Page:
Posted by: Lisa Hill | October 31, 2021

Deception, by Philip Roth

These days, it’s not very fashionable to read Philip Roth (1933-2018), but Deception (1990) is remarkably prescient.

“Can you explain to the court why you hate women?”

“But I don’t hate them.”

“If you do not hate women, why have you defamed them and denigrated them in your books?  Why have you abused them in your work and in your life?”

“I have not abused them in either.”

“We had heard testimony from expert witnesses, expert witnesses who have pointed to chapter and verse to support their every judgement.  And yet you are trying, are you, to tell this court that these authorities with unimpeachable professional standards, testifying under oath in a court of law, are either mistaken or lying?  May I ask you, sir—what have you ever done that has been of service to women?”

“And why do you, may I ask, take the depiction of one woman as a depiction of all women? Why do you imagine that your expert witnesses might not themselves be contradicted by a different gang of expert witnesses? Why—?”

“You are out of order! It is not for you to interrogate the court but to answer the questions of the court.  You are charged with sexism, misogyny, woman abuse, slander of women, denigration of women, defamation of women, and ruthless seduction, crimes all carrying the most severe penalties.  You are one with the mass of men who have caused women great suffering and extreme humiliation—humiliation from which they are only now being delivered, thanks to the untiring work of courts such as this one.  Why did you publish books that cause women suffering?  Didn’t you think that those writings could be used against us by our enemies?” (pp.113-4)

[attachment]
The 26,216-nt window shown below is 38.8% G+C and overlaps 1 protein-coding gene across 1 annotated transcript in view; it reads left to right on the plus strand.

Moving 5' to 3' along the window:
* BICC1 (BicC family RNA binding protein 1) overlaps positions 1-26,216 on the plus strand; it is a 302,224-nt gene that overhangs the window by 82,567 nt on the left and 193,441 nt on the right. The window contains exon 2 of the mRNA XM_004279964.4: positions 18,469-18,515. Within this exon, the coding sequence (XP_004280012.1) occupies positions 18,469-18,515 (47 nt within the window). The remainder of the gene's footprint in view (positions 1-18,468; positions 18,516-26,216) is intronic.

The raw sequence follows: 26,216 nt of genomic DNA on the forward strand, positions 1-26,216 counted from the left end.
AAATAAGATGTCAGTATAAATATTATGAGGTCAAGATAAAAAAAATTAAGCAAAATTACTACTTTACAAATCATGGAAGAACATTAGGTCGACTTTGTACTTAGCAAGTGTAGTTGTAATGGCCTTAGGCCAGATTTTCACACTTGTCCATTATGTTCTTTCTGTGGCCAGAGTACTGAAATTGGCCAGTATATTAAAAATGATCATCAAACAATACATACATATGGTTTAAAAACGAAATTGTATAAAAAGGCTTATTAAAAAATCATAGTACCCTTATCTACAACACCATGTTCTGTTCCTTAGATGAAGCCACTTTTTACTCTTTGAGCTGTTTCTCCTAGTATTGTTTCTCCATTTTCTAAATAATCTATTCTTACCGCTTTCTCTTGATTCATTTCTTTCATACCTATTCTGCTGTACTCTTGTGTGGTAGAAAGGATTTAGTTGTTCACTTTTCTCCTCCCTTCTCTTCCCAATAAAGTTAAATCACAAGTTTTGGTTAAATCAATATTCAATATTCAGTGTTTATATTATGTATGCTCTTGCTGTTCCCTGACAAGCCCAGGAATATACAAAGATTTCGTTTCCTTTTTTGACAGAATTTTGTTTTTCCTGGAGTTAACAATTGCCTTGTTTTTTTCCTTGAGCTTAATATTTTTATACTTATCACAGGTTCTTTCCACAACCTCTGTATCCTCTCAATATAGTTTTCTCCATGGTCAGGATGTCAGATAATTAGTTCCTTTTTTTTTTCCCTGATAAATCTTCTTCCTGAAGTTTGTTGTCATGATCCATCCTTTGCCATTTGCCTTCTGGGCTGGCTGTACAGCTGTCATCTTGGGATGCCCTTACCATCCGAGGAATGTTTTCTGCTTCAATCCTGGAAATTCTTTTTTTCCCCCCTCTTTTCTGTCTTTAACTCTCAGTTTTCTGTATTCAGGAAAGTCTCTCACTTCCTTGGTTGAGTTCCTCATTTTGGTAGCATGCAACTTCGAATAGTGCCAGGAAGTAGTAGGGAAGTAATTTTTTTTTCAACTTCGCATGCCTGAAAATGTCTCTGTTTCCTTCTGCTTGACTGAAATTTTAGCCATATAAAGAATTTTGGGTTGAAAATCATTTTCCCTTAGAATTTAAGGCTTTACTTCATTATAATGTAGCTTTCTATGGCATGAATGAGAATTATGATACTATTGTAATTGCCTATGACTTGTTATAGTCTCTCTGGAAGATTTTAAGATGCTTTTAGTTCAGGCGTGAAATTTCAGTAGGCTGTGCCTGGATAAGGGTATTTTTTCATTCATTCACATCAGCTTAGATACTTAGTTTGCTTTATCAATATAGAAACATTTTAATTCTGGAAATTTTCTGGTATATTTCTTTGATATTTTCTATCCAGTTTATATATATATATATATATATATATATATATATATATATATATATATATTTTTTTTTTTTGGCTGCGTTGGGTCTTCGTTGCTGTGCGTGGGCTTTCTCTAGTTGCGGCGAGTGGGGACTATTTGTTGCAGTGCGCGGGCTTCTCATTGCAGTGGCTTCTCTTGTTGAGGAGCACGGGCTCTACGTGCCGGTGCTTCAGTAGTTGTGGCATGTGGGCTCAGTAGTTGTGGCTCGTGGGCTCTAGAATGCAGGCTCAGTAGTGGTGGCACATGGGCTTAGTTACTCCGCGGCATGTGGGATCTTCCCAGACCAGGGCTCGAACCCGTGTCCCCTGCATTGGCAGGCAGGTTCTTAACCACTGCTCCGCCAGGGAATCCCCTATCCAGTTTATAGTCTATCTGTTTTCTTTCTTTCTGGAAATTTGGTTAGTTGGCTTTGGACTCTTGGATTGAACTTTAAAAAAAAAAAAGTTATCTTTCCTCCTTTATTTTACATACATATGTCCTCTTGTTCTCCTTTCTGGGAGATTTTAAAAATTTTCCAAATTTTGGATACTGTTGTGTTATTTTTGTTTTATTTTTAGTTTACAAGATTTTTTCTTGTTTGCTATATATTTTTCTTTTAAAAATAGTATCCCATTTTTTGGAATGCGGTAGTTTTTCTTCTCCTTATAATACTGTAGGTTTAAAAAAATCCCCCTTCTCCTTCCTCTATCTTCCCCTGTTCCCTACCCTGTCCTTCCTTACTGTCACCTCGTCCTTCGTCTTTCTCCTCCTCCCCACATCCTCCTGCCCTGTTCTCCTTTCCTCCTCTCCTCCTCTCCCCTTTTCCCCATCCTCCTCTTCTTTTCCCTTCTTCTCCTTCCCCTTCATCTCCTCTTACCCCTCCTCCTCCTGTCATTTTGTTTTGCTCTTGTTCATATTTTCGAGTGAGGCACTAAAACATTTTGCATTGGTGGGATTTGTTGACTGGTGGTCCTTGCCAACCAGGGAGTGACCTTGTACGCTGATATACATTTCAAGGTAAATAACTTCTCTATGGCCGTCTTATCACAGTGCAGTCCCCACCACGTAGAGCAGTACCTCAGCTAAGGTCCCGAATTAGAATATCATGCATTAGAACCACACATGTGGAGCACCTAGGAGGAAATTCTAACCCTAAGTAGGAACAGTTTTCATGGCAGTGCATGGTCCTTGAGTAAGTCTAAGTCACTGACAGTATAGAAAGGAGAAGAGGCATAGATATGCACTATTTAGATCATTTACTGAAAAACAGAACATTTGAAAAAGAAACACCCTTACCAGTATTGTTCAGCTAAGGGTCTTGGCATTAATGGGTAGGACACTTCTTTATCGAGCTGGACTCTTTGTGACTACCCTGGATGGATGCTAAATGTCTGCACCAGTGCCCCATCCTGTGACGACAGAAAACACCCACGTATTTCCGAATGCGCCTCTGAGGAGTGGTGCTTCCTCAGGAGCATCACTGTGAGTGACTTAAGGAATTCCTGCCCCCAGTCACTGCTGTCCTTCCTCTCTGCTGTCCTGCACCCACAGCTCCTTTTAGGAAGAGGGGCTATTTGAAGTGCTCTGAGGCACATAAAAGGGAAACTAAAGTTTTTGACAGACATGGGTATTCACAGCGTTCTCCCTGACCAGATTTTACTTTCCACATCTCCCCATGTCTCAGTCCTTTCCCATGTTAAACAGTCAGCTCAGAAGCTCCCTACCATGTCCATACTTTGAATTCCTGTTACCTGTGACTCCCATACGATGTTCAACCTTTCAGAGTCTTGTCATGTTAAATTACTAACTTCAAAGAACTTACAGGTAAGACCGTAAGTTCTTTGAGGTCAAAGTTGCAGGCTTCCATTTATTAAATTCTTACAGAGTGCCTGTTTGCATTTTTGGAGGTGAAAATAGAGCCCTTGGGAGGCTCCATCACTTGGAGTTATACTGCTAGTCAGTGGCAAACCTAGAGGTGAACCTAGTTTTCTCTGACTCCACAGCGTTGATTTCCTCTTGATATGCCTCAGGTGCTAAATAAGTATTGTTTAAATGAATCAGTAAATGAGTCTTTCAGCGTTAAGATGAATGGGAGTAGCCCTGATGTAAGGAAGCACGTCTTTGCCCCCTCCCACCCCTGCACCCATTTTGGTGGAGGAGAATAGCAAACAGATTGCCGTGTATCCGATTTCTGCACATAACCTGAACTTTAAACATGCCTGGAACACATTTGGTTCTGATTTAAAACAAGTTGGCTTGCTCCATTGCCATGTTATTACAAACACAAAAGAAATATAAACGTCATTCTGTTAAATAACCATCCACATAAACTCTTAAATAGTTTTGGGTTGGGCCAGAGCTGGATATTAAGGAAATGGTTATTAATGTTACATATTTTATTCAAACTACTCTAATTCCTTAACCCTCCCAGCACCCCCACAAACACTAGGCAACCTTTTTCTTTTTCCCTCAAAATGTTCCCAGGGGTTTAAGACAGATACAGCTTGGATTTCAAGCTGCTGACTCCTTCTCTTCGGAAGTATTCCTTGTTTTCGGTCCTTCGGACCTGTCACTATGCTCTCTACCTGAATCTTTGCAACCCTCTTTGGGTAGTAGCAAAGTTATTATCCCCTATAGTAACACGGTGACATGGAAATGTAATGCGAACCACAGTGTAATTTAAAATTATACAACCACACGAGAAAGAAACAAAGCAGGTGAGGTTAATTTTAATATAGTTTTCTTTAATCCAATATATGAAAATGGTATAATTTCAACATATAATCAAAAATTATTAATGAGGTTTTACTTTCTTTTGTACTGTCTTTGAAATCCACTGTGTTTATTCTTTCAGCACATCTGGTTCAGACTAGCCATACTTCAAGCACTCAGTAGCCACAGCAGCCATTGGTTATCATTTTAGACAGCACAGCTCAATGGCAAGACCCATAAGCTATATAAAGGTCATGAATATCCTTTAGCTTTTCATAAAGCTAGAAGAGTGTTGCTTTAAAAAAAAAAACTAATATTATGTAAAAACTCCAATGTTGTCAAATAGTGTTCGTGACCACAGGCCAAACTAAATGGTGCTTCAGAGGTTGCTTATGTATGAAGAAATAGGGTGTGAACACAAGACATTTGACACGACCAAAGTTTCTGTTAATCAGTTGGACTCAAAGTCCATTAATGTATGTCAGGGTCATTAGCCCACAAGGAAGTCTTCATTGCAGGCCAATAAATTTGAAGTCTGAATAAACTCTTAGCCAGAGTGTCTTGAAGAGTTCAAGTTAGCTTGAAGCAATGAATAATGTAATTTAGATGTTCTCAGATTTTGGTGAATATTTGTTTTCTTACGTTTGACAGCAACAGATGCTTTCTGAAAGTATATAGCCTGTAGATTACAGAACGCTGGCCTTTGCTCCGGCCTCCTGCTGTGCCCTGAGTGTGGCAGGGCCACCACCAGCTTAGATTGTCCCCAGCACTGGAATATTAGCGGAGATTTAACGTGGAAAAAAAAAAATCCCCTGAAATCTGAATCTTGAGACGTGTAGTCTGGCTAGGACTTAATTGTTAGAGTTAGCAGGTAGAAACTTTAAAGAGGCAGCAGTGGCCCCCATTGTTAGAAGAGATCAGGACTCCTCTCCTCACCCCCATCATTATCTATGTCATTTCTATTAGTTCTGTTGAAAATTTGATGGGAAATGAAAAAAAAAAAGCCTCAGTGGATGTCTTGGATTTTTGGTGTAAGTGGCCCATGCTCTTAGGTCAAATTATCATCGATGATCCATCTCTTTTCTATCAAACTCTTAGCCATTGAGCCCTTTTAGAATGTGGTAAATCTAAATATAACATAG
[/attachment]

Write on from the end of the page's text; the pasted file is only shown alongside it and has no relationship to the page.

Deception is a cleverly constructed novella about an adulterous couple and their affair.  The reader has to deduce everything about them from their intense, claustrophobic encounters, and it’s delivered entirely in dialogue.

He’s an unemployed Jewish English writer in the bedsit where the affair is conducted.  It’s furnished minimally, with just two chairs, a desk and his books.  It’s where he writes.  They make love, presumably, on the floor.  (Presumably, because sex is barely mentioned in this story.)  He’s named Philip, but I call him The Writer.

She’s an American with a husband and child.  (A nanny facilitates her absences from home). She talks about herself a lot; there’s not so much from him.  She tells him all the intimate details of her marital discontent; his reason for barely mentioning his wife is trademark Roth humour:

“Perhaps it works better if only one participant in an adulterous affair complains about domestic dissatisfactions. If both go at it, it’s unlikely there’d be time for the thing itself.” (p.50)

The narrative is interrupted by a Czech prostitute who has come to the writer because she wants The Writer to help her write her story.  There are no stories about prostitutes by prostitutes, she says. Ever since she fled the Russian tanks in 1968, men have taken advantage of her.  The reader wonders, will The Writer take advantage of her too?

At page 99, Roth starts playing games with his reader…

“You see the writer becoming more and more manipulative, slier and craftier and underhanded.”

Yes indeed, this is a novel about deceit, and it deceives the reader right up to the Big Reveal at the end.

BEWARE SPOILERS: Only read this if you know you’re never ever going to read the book.

If like me the reader notices the way that The Writer asks leading questions so that the details of her life with The Boring Husband are revealed, it’s because the novella is not what it seems to be.  The book concludes with The Writer’s wife reading this notebook and accusing him of having an affair.  He explains—but his writing is so convincing that she doesn’t believe him—that it’s a novel, and that he’s written a composite character by drawing on the real life women that they both know and imagining the rest.  And he goes off in a huff because she can’t/won’t understand that this is what writers do…

And then…

The final pages consist of a phone call between The Writer and the American woman some time later, where she says she read his book and recognised herself in it, and her friends recognise her too.  But they never had an affair: they agree that this story is about an imagined affair, the affair they would like to have had.